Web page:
Forsaken (A Unit 51 Novel)

Image of Forsaken (A Unit 51 Novel)
Release Date: 
April 23, 2018
Reviewed by: 

“a breathless, oxygen-deprived framework intensifying the terror of the written word”

It’s months after the unbelievable events happening at Analysis Station 51 on Queen Maud Island, Antartica, and the people involved have gotten as far from the South Pole as possible.

Dr. Cade Evans and Anya Fleming are in Teotihuacan investigating a tunnel reaching from the gates of the city to the Pyramid of the Moon, also aligning with the Pyramid of the Sun and the Temple of Quetzacoatl in the same pattern as three stars in Orion’s Belt.

Kelly Nolan and Martin Roche are in Salisbury, England, putting to the test a theory that crop circles are placed in areas above which aquifers exist.

In Musari, Nigeria, Dr. Jade Liang stumbles upon a humanoid creature who speaks to her, “Release us,” before throwing itself into a crocodile-filled river. 

All five are immersing themselves in work designed to make them forget the events of the preceding months that left so many people dead, transformed Dr. Dale Hubley into other than human, and has Hollis Richards, still listed as missing, though there’s evidence he is somehow surviving on the island’s snow-covered surface.

At the Antartica location designated “Atlantis,” Director Cameron Barnett and Dr. Theresa Clarke attempt to communicate with the caged creature once Dale Hubley, now classified as Subject Z, only to discover they’re being subtly manipulated by a being more intelligent than they expected, one of a species “able to survive being frozen in solid ice for millennia.”

“None of you will survive,” it tells them.

At Teotihucan, a cache of bodies is discovered, voluntary sacrifices to Quetzalcoatl the feathered serpent, but the killings were carried out far underground where no one would be witness them and without the usual pageantry such offerings were given.

“The serpent god will consume you all,” Subject Z has said.

It isn’t long before everyone meets in Teotihuacan and none are too happy about the reunion.

“Someone is sending them messages. It couldn’t be coincidence that Dr. Liang was the recipient of one causing her to head to Mexico where two of the only people on the planet who would understand happened to be excavating the site to which Subject Z had drawn a map.”

There are too many mysteries surrounding the findings in the subterranean tunnels, too many hints that whatever happened there is somehow related to the horrors they witness in Antarctica. Is there enough humanity existing inside Subject Z to reveal the creatures’ agenda? Can Hollis Richards survive Antartica’s subzero temperatures and warn his team?

When those at Teotihuacan are pursued through the pyramid’s water-filled tunnels by an armed band of unknown assailants, a new factor enters the picture—a group of unnamed worshippers, determined to obtain the mummified body discovered in a crypt. At the same time, their counterparts in Antartica are again under attack by Subject Z’s hybrid brethren.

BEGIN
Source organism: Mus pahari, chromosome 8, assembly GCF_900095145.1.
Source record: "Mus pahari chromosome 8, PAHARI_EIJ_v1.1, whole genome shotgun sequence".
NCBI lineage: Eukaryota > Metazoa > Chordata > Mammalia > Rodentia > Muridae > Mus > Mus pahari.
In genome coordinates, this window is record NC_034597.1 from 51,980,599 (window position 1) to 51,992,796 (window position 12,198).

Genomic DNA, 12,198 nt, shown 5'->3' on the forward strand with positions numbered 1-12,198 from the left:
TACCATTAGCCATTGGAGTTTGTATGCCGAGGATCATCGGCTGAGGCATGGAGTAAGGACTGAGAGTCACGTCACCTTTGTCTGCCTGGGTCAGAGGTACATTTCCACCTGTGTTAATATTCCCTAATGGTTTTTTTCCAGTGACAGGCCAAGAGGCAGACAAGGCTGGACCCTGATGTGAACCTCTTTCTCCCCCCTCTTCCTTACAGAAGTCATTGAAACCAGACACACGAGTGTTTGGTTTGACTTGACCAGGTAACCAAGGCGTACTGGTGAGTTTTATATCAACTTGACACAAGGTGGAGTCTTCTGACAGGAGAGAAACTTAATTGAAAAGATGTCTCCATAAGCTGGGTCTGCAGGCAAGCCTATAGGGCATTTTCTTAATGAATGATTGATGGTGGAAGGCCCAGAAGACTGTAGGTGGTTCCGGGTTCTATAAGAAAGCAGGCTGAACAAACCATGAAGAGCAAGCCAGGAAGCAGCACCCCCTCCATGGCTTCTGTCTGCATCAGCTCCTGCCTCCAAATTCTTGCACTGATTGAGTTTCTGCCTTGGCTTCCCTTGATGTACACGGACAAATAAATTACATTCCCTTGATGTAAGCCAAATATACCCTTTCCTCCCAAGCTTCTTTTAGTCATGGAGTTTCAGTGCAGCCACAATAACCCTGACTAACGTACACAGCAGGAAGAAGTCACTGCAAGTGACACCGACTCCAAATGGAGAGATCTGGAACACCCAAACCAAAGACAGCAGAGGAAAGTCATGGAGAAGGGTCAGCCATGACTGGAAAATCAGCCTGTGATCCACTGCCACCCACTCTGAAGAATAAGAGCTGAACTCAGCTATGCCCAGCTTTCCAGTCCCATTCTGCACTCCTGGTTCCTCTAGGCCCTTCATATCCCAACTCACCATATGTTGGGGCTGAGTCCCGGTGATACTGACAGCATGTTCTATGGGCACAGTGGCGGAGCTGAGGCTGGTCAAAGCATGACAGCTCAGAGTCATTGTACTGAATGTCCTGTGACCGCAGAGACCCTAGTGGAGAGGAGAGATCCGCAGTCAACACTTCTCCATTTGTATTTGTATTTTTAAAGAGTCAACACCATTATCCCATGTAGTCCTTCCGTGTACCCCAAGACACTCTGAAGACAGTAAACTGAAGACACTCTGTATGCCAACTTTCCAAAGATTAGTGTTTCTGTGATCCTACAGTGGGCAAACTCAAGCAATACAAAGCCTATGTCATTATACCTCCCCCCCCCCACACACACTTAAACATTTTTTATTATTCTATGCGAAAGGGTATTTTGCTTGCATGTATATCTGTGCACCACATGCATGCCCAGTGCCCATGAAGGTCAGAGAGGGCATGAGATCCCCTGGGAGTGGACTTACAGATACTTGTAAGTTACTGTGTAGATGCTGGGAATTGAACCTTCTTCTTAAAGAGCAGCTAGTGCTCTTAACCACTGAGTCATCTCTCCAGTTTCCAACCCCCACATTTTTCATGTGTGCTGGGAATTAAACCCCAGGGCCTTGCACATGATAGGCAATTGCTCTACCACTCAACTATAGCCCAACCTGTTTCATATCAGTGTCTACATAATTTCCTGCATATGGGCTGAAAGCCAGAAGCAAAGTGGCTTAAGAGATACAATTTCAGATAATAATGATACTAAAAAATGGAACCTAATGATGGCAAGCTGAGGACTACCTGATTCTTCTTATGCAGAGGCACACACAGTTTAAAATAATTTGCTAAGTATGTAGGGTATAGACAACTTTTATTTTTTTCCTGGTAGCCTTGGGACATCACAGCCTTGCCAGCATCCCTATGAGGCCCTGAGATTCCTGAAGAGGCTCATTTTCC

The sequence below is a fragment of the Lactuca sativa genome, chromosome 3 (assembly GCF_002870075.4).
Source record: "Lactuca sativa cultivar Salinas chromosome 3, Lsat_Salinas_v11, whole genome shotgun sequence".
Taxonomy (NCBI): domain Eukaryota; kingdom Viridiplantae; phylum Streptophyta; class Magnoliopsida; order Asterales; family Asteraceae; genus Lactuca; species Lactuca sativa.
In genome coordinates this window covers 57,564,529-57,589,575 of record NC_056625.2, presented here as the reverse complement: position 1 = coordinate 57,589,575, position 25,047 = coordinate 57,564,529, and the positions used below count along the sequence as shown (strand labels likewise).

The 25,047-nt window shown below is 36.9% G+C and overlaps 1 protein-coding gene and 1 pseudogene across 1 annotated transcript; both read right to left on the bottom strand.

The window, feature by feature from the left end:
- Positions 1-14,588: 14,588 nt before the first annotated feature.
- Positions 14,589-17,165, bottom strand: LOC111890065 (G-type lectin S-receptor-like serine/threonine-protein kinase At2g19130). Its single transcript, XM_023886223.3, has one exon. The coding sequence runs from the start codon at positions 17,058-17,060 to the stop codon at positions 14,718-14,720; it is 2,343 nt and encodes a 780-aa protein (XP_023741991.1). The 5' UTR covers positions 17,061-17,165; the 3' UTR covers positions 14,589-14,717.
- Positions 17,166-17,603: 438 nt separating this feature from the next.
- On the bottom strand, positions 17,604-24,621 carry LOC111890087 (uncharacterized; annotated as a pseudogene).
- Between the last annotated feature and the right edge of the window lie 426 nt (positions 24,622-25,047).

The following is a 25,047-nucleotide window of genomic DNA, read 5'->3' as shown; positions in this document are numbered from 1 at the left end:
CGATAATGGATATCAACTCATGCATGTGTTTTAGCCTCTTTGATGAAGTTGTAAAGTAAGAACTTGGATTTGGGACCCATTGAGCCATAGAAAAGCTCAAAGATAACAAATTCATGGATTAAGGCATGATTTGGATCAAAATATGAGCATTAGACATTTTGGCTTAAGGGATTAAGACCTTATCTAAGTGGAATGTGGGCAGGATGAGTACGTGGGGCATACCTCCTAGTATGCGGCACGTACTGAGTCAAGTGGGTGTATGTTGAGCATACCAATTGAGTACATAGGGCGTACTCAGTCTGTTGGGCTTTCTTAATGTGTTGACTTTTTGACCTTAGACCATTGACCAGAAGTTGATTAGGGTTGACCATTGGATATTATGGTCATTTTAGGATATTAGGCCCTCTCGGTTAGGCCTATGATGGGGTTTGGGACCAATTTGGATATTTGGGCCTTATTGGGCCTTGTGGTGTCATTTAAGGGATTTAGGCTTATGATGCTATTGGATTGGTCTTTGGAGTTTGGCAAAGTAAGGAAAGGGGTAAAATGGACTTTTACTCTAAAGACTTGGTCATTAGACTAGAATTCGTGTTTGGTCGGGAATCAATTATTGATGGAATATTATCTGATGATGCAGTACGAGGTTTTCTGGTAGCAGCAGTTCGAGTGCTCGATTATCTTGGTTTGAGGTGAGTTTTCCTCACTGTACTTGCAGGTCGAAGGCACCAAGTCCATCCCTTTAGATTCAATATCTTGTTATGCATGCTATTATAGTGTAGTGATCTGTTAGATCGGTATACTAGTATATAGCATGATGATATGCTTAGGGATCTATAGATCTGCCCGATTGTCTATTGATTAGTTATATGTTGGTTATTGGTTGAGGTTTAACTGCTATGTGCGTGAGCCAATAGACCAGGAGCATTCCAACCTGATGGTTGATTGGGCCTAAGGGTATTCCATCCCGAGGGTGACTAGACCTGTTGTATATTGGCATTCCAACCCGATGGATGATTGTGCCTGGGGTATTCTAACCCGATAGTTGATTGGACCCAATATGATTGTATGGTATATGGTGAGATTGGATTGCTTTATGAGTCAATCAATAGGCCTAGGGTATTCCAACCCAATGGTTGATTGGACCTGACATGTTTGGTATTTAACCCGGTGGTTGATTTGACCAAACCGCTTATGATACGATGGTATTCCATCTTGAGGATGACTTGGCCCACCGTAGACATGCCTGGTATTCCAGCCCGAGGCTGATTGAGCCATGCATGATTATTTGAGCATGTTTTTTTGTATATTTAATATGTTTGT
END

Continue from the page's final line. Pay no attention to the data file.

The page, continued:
“Barnette stared at the images beneath the ground at the foot of the Temple. Suddenly, everything made sense. The pattern Subject Z drew in blood on the cage window. The design of the crop circle in England. The subterranean imaging of the maze beneath the temple. All the pieces fell into place and led him to an overwhelming realization: They were too late.”

This novel is so action-packed that a proper summary would invariably fill more space than currently allowed for this review. The entire story takes place in six days but the swiftness with which the plot moves makes it seem to happen in only a few hours.

If isolation and cold were the key factors in setting the stage in Subhuman, the initial novel, this entry in the series uses the claustrophobic environment of the underground, namely water-filled tunnels and subterranean excavations, evoking the similar sensation of a struggle for life while being carried on beneath tons of earth and stone.

Once again, those involved are in remote locations, the soil above them a barrier to calls for help. They have to rely on their own wits, faith in their companions, and a great deal of luck to see them through. The description of the pursuit through the tunnels, with their video game-like traps of dart-filled corridors, sliding doors, and hidden passages—all underwater—conveys to the reader a breathless, oxygen-deprived framework intensifying the terror of the written word.

There’s a bit of location-hopping in the beginning, to set the stage as the participants attempt to lose themselves in more or less “normal” locales. This may cause a momentary confusion to the reader but once the story centers into the discoveries in Mexico and corresponding events in Antartica, the narration settles into a single state of immediate danger for any and all.

Devoting chapters to specific individuals and their viewpoints makes what happens more intense and underscores the shock of their reactions. Author McBride has a way with creating characters, even minor ones. Several who are introduced and immediately dispatched are of such interest their brief appearance will make the reader wish they could’ve survived to return in Book 3.

That, incidentally, is a series entry eagerly awaited.